Just Three More Payments and They’re All His

One of the fun things about live bluegrass music performances is that it seems to be standard practice for bluegrass musicians to include jokes and humorous anecdotes in the show. I guess this is an old tradition.  You can hear it in the old radio broadcasts of the “Grand Ole Opry“, and the tradition has been carried on in public radio’s “Prairie Home Companion”.

saddle_shoesAt a free concert in a local park (of course I go to free concerts) I saw Monroe Crossing, a bluegrass band led by a man who not only sings and plays guitar, but also knows how to tell a joke. Some of his jokes were a running gag the subject of which was the youngest band member: his youth and good looks, his nice clothes, and his fancy saddle shoes.  One of the jokes that referred those beautiful shoes ended with the punchline, “Just three more payments and they’re all his”.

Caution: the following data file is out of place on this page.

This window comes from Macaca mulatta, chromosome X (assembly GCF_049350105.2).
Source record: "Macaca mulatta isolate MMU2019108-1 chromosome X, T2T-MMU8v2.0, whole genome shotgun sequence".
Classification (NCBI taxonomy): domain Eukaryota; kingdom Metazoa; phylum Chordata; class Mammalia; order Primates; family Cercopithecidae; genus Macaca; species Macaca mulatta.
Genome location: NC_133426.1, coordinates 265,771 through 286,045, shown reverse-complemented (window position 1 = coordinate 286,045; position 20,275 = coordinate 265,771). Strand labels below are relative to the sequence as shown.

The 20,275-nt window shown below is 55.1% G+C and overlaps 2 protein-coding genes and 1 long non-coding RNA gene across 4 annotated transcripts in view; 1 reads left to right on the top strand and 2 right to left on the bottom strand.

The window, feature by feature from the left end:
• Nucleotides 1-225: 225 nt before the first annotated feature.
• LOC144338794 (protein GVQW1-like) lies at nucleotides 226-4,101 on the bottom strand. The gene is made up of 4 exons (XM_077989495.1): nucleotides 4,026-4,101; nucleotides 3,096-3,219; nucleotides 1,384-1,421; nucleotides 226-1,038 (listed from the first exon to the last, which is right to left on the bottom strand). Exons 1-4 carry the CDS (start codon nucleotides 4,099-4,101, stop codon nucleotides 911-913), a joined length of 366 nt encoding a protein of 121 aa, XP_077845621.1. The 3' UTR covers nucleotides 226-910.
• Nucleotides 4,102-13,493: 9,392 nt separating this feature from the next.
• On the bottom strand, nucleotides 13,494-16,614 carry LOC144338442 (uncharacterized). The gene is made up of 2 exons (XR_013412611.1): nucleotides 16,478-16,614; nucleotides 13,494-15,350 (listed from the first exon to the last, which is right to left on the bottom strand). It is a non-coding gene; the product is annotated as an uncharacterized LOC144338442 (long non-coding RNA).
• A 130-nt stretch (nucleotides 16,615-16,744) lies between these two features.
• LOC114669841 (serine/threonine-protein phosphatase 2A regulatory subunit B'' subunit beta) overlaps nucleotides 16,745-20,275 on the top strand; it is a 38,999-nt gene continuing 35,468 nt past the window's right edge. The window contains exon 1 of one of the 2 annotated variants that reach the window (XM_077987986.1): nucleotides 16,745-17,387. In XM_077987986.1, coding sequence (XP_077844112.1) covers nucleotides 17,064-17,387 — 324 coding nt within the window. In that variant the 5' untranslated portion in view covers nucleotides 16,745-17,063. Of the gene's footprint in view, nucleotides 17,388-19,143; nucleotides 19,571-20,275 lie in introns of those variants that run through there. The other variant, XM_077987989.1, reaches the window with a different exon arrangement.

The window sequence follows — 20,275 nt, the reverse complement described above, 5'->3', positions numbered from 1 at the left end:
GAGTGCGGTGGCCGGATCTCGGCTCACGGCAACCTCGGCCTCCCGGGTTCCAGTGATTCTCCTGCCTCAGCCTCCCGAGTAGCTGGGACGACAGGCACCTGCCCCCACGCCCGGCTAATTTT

Part of the humor was the way he said the line: slow, sardonic, and after a well-timed pause.  It’s also funny because it seems absurd.  Pay for shoes on an installment plan?  That’s how most people pay for cars!  (Although it would be better if they didn’t.)  A loan?  For shoes?  Paying interest to a moneylender to get a pair of shoes?  Ha!

But think about it.

If you buy shoes, or clothes, or lunch and dinner with a credit card and if you don’t pay 100% of the balance every month before any interest accrues, then you’re the butt of the joke.

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